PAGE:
Covid-19: Food companies turn to online platforms amid social distancing

28 Mar 2020

Web conferencing and other online platforms have surged amid global advice to practise social distancing as the novel coronavirus outbreak continues. How are food companies making the most of online tools to reach their customers?

People are social animals, so the concept of social distancing has inspired many to look for other ways to interact, even as they avoid physical meetings. This includes finding ways to interact on a social level, but increasingly, businesses are leveraging online resources as well. For some companies, this could be as simple as adopting online conferencing tools like Zoom and Google Hangouts to conduct meetings, but others have taken web-based business to another level.

Covid-19: Food companies turn to online platforms amid social distancing
Industry is using a wide range of web tools during the Covid-19 crisis

Puratos and Bakeronline, for instance, have launched a service to help bakers set up a webshop platform for free so they can continue selling to their customers during the crisis. The online service allows customers to order online and pay digitally so bakers can better manage their orders while minimising physical contact. Shoppers can then collect orders with an order number at a given time.

Puratos has also noted the many ways in which bakeries, patisseries and chocolatiers have adapted around the world, including offering home deliveries and drive-through services, offering online baking courses, and minimising their usual product range.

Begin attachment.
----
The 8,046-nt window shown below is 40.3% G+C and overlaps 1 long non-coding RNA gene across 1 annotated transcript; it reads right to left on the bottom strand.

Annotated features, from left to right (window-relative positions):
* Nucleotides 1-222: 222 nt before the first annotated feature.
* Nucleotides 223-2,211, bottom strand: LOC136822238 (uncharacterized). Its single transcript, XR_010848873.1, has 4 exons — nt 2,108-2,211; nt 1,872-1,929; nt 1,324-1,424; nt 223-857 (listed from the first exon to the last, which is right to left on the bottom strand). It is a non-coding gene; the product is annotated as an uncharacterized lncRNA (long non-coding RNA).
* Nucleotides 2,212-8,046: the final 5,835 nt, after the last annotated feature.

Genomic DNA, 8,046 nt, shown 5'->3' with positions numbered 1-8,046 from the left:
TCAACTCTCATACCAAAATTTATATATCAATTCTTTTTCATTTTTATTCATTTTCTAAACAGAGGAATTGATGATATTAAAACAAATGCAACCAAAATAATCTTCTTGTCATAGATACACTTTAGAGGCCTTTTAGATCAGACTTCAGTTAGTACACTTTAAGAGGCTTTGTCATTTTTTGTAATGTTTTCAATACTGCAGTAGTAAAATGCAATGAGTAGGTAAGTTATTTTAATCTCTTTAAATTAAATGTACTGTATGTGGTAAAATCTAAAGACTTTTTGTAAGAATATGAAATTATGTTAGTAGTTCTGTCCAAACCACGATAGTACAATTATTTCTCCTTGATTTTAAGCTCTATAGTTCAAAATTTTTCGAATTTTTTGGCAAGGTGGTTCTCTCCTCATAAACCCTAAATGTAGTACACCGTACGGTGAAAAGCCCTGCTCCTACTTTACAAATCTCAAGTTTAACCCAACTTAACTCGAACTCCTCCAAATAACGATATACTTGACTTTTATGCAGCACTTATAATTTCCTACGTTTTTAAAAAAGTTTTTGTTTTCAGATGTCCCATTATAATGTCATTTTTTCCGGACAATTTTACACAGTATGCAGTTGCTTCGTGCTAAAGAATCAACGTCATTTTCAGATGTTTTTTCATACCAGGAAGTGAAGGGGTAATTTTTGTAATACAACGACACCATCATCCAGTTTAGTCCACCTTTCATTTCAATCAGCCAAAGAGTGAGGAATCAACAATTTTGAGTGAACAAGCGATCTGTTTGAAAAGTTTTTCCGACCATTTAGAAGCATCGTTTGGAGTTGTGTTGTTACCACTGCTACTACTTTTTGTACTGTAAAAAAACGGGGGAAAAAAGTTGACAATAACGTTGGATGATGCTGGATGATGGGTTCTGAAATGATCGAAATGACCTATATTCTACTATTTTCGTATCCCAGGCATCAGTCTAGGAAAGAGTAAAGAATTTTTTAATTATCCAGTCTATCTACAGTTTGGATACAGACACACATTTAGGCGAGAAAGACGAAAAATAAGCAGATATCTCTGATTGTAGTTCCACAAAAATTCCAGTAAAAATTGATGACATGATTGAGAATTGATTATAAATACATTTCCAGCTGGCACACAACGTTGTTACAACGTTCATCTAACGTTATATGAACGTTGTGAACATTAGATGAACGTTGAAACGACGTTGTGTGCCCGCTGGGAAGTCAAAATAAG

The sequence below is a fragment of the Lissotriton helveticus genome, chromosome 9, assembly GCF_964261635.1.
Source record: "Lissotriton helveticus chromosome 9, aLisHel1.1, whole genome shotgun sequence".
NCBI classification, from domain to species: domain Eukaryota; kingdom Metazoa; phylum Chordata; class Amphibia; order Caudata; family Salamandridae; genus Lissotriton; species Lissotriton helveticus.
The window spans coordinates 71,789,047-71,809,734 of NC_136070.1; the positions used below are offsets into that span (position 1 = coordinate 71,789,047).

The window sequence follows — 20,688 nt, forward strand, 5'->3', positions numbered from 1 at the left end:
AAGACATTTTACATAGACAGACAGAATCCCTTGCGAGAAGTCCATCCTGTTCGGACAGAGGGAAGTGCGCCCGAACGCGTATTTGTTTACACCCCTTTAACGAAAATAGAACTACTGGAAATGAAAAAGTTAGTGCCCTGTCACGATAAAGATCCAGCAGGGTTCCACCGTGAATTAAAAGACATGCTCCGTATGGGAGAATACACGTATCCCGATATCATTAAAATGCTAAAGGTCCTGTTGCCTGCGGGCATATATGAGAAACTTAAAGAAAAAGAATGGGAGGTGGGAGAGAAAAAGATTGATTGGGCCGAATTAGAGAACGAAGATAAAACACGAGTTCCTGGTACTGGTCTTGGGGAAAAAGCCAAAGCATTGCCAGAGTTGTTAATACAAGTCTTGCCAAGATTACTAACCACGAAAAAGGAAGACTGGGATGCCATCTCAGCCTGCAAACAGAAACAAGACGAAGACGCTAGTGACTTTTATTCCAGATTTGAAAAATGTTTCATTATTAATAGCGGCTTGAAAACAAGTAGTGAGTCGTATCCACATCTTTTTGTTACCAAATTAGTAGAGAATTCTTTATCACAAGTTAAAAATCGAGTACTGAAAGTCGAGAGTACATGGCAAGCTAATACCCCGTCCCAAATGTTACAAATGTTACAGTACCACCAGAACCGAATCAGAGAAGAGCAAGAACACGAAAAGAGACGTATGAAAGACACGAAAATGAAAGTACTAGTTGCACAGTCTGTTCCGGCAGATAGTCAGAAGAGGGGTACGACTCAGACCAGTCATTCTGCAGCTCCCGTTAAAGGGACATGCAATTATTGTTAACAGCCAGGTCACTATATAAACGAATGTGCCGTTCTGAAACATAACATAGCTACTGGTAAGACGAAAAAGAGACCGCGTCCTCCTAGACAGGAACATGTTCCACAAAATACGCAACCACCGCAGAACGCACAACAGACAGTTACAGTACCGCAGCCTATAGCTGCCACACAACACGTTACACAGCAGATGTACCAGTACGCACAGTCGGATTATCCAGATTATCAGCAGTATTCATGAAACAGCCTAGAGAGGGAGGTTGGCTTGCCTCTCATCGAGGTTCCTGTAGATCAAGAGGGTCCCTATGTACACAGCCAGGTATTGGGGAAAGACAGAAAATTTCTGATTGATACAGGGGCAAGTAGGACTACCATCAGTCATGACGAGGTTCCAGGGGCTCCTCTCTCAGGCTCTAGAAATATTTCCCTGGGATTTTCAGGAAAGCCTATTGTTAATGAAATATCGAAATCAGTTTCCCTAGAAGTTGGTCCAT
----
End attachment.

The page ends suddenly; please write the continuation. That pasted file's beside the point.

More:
Online ordering platforms for food and agricultural ingredients were already on the rise before the current crisis, but uptake has accelerated and diversified. In France, with local markets closed, producers have united to set up an online platform so consumers can choose a basket of locally produced foods for home delivery. Some supermarkets also have vowed to buy more local products to help ease pressure on the local economy.

The spread of the virus has led to many of the industry’s biggest events to be cancelled, likely resulting in many missed partnership and business opportunities. However, such cancellations are leading some marketers to re-evaluate how they deliver digital content, and to offer more personalised approaches. Sweets & Snacks Expo, for example, was due to take place in Chicago in May. Announcing its cancellation, the event organisers said they intended to enhance their distance learning schedule to bring more value to exhibitors and attendees.

Artificial intelligence platforms that explore connections in food and agricultural systems are also likely to come into their own during the crisis. UK-based Agrimetrics, for instance, aims to ensure better understanding of the relationships in global food networks, in order to avoid potentially catastrophic chains of events – such as those that could come about as supply chains are disrupted.
The food industry is considered an essential industry all over the world, meaning that finding alternative ways of doing business is a necessity – for governments and consumers, as well as for companies themselves. As the ongoing crisis unfolds, the innovative solutions that suppliers and manufacturers develop to manage their supply chains are likely to influence how the industry does business well into the future.

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